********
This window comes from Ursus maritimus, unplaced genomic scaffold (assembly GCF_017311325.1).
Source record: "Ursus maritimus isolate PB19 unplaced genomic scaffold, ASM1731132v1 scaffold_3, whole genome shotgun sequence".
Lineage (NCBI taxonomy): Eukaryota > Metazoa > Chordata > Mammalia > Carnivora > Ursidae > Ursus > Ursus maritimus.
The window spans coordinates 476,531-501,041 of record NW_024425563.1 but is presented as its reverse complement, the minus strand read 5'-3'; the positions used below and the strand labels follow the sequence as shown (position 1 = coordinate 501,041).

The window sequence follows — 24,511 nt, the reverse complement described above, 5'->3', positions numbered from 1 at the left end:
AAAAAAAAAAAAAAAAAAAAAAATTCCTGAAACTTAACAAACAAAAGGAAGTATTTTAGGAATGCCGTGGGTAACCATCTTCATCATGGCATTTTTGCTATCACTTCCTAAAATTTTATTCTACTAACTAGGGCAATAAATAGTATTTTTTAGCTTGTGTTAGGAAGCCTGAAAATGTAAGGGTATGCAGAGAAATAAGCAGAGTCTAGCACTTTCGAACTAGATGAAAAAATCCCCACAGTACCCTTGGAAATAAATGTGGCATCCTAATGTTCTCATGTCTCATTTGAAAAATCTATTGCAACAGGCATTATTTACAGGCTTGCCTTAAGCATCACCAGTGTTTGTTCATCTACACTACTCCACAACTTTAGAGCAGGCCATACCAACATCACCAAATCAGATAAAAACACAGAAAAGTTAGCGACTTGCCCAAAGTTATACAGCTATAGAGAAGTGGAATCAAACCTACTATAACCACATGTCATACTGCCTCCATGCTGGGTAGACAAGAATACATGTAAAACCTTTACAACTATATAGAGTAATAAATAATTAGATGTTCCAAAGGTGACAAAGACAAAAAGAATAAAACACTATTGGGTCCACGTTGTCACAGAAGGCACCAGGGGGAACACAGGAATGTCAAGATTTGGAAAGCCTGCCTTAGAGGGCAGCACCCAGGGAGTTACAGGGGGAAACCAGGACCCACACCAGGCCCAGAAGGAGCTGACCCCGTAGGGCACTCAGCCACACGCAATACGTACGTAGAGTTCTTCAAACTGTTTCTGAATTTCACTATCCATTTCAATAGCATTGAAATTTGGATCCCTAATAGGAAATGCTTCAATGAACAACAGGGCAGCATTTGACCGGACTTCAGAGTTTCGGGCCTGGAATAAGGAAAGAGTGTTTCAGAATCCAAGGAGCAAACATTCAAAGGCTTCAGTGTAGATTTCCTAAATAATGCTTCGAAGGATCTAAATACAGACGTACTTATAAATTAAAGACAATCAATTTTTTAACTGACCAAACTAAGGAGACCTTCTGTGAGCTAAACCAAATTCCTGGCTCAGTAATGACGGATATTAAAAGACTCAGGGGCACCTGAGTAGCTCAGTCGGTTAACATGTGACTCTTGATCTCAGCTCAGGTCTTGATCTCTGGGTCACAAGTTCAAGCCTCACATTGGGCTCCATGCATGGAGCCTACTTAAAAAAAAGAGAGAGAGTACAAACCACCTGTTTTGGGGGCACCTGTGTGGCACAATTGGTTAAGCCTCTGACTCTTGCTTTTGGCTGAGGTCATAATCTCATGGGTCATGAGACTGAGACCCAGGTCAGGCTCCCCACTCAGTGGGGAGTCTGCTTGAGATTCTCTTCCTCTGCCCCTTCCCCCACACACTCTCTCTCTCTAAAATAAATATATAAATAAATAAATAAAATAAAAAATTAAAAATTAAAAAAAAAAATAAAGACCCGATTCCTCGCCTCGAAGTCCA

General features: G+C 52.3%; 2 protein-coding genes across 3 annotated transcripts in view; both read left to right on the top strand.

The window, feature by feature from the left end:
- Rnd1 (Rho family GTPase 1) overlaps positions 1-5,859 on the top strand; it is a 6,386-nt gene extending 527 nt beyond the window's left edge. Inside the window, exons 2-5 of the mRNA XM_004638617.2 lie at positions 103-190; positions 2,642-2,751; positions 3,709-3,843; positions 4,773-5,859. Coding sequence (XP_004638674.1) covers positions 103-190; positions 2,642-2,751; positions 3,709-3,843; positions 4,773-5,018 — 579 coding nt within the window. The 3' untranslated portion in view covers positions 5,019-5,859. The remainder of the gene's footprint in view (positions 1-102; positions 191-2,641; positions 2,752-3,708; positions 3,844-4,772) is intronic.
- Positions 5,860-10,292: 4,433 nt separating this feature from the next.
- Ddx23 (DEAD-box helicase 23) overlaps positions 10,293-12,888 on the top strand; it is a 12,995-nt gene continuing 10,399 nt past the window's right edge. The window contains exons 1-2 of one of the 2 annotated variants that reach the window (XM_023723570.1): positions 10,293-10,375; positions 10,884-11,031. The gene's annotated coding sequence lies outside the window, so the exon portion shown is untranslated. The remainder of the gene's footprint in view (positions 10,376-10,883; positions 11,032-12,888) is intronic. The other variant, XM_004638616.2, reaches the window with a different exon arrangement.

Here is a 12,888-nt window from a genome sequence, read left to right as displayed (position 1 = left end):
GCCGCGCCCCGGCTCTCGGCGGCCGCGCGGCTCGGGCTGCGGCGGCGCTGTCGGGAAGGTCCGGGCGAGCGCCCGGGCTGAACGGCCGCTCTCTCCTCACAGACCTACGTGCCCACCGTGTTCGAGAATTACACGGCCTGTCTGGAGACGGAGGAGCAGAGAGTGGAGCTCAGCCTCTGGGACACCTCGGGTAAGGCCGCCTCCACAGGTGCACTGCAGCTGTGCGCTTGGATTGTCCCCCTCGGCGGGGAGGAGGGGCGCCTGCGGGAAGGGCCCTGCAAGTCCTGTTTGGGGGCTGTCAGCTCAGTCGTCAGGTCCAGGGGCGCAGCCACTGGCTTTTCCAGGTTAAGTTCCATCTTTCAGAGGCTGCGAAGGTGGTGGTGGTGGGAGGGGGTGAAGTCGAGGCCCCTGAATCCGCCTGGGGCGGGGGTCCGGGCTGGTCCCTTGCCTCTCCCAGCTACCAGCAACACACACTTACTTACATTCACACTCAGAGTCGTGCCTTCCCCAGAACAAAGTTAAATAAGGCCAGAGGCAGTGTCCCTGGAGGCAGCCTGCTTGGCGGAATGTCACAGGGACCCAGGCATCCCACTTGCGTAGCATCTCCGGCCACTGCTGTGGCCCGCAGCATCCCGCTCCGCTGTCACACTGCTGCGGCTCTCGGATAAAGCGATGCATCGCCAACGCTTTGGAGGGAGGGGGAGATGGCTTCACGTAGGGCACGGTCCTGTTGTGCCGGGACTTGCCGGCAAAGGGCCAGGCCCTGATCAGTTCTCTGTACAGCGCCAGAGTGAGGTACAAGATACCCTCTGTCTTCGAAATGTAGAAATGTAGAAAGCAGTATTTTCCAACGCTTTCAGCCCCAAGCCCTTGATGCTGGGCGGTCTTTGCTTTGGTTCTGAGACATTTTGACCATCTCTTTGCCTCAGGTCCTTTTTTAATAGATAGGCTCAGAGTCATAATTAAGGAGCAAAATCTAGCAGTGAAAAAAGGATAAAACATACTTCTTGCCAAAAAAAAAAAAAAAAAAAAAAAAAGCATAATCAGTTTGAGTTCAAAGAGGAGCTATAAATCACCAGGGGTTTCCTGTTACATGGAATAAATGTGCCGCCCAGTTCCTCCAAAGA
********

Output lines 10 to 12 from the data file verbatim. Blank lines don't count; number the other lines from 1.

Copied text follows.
- Positions 5,860-10,292: 4,433 nt separating this feature from the next.
- Ddx23 (DEAD-box helicase 23) overlaps positions 10,293-12,888 on the top strand; it is a 12,995-nt gene continuing 10,399 nt past the window's right edge. The window contains exons 1-2 of one of the 2 annotated variants that reach the window (XM_023723570.1): positions 10,293-10,375; positions 10,884-11,031. The gene's annotated coding sequence lies outside the window, so the exon portion shown is untranslated. The remainder of the gene's footprint in view (positions 10,376-10,883; positions 11,032-12,888) is intronic. The other variant, XM_004638616.2, reaches the window with a different exon arrangement.

Here is a 12,888-nt window from a genome sequence, read left to right as displayed (position 1 = left end):